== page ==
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    Mike Reid

    I have always been unsatisfied by the regression theorem of money’s origins. For instance, archaeologically speaking, as far as I know, there are places (like Mesopotamia) where money arose out of symbolic tokens representing objects, not out of commodities that had value in and of themselves.

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    B.K. Marcus

    By the way, here’s a famous paper on the development of commodity money, at least in a very specific context:

    The Economic Organization of a POW Camp
    by R.A. Radford
    From Economica, November 1945

    Can anyone point us to the counterarguments?

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    B.K. Marcus

    James Newcomb has started Book of the Week, Asia Time Zone group.

    I believe they’ll be meeting 12 hours off of the 8 PM ET group. (Is that right, James?)

    Who all are our Asian bookworms? (Or our US east-coast early birds?)

    I don’t know how often I’ll manage to make it, but I’ll definitely be there some of the time.

    BK

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    Cameron M. Belt

    Hey guys, here is the link for the hangout every week.  http://appear.in/libertybookworms

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    B.K. Marcus

    For our last bookworm hangout, we finished up our discussion of What Has Government Done to Our Money?

    It was very handy to have a veteran of the banking system present to give us the insider’s perspective on Rothbard’s description and history of fractional-reserve banking.

    One thing this particular book demonstrates is that a very short, easy-to-read book can pack a ton of information to talk about. We spent 2 meetings on this one, and even part of an earlier meeting talking about it. I suspect a lot of this conversation will come up again when we turn to other great works on the history and theory of money, such as Fiat Money Inflation in France by Andrew Dickson White and Denationalization of Money by F.A. Hayek.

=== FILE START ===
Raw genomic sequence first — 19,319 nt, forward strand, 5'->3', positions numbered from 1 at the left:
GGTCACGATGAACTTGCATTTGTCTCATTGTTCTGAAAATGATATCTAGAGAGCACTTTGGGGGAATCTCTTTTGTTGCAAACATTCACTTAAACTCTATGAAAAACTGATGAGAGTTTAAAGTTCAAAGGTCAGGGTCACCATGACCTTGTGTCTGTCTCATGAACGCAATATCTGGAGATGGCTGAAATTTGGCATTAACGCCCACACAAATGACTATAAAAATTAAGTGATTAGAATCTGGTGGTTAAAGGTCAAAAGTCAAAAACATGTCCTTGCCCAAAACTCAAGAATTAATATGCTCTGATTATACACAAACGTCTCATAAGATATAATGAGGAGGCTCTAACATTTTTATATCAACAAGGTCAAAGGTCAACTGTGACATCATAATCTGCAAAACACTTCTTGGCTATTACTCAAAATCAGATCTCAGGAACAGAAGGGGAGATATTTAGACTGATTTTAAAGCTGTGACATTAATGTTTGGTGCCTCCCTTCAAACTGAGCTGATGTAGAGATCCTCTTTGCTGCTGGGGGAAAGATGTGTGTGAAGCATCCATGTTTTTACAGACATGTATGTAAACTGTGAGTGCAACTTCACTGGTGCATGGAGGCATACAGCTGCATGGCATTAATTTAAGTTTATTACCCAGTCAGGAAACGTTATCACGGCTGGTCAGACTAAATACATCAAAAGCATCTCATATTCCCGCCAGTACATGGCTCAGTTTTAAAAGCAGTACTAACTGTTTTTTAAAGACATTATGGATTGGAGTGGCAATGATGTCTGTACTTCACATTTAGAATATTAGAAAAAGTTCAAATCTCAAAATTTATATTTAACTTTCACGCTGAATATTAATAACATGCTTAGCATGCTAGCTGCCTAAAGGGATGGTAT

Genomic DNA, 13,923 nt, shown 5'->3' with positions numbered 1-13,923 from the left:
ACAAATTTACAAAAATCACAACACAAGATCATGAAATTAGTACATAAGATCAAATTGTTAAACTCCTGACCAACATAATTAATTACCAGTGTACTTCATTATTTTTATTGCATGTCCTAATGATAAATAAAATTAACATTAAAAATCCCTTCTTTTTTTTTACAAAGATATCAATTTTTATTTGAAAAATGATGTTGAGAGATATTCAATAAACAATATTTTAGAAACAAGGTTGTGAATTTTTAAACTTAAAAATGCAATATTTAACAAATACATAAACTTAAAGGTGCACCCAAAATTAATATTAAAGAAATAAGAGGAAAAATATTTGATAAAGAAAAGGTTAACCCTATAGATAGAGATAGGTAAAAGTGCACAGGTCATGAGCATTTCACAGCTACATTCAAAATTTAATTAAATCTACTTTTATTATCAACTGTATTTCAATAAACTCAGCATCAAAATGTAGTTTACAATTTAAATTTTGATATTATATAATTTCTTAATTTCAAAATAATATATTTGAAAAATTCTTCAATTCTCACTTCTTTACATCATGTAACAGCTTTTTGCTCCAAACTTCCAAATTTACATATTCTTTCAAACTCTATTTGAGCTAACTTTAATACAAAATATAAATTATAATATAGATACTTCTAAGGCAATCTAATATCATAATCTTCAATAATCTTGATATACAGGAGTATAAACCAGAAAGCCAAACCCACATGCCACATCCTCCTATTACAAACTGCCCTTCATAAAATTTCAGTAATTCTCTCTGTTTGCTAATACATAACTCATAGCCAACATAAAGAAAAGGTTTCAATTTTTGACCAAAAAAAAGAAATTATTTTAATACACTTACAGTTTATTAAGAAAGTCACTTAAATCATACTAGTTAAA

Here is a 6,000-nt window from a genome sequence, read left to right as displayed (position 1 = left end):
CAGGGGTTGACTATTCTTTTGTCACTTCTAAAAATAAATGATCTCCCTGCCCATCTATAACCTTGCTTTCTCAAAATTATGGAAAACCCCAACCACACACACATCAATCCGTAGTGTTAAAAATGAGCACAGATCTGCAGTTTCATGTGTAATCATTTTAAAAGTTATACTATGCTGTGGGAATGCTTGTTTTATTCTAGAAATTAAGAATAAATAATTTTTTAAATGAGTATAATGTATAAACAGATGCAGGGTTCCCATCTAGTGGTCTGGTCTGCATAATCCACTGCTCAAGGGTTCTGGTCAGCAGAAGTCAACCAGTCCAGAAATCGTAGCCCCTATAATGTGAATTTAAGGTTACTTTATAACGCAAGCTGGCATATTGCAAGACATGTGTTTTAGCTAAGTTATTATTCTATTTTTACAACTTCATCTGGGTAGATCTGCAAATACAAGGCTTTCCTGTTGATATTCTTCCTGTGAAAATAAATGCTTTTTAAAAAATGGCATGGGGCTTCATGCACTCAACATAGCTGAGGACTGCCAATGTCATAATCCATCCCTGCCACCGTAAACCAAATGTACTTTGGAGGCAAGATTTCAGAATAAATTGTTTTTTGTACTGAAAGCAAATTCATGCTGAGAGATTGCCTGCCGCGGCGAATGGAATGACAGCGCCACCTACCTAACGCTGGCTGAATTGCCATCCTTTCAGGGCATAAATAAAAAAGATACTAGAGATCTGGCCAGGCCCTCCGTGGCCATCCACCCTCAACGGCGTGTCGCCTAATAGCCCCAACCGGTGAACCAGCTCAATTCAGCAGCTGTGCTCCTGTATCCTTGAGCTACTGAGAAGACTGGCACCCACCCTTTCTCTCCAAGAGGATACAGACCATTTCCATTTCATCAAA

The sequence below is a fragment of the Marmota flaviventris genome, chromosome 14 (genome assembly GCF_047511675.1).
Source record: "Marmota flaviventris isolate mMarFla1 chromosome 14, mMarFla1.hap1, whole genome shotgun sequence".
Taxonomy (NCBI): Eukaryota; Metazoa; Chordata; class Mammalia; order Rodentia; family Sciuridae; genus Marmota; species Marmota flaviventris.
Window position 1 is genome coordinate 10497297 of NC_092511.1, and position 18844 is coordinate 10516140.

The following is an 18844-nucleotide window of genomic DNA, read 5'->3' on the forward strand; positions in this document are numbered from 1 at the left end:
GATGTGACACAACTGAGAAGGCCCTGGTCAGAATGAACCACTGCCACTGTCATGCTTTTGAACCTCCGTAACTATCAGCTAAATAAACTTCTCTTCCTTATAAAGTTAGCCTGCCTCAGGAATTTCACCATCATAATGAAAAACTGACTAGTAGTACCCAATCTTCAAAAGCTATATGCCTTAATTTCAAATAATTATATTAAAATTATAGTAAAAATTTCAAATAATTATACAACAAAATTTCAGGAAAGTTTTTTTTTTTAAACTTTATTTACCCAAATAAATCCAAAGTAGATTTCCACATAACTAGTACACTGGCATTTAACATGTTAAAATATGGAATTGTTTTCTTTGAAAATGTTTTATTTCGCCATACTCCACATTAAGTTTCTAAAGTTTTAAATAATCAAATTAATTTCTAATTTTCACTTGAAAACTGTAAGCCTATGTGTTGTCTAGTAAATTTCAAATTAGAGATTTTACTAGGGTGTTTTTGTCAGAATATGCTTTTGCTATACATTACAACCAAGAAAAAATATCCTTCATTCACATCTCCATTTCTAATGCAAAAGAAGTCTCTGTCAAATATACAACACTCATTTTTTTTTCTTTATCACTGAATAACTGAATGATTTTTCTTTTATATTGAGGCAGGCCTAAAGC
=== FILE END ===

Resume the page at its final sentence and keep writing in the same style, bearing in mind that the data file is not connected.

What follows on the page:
This week (Wednesday, 8 PM ET) we will discuss “Civil Disobedience” (included in Here There Is No State with an introduction by Wendy @mcelroy

    “Civil Disobedience” is one of my favorite essays and was formative to my intellectual development, but it’s strange to revisit years later when I am now far more radical in my thinking than Thoreau is in this essay. I expect on Wednesday to have as much to say about where I think Thoreau goes wrong as I will on why we should embrace him as a critical figure in our tradition.

    Hope to see you there. We have a convenient URL for the Google Hangout we’ll continue to use for a while: http://appear.in/libertybookworms

    PS For our liberty bookworms on the other side of the earth, please take note: James Newcomb has started Book of the Week, Asia Time Zone group.

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    John Jones

    Found this well done audio/video version of Thoreau’s “Civil Disobedience” for anyone who can use it…

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    B.K. Marcus

    John, that’s so cool! I’ve added it to the Related Content links on the book page. We should also share this with the Here There Is No State discussion. I’ll do so now …

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    John Jones

    I was glad to find it.

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    B.K. Marcus

    My apologies for the broken Google Hangout link.

    We’re using this one instead right now:

    http://appear.in/libertybookworms

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    John Jones

    While we are on the audio kick…

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    B.K. Marcus

    Nothing written in stone, but I think what we learned tonight is that it’s a lot more fun when we just talk about whatever books we want to talk about. We went from Thoreau to Hayek to Menger, back to Hayek, to Mises, somehow on to Kurt Vonnegut and Barbara Tuchman …

    Who am I forgetting?

    Anyway, it was very fun just to share our enthusiasms and let the conversation take its own course. So I propose more of that!

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    foobar

    Three minutes of encouragement: A libertarian bookshop in action:

     

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    B.K. Marcus

    “Did Barnes & Noble put me out of business? No, real estate [zoning] put me out of business!”

    Really wonderful video, Valentin. Thank you for sharing it.

    Hope to see you at the next hangout.

    bookworms.liberty.me

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    foobar

    Thanks BK. I’m always on the lookout for your things. Val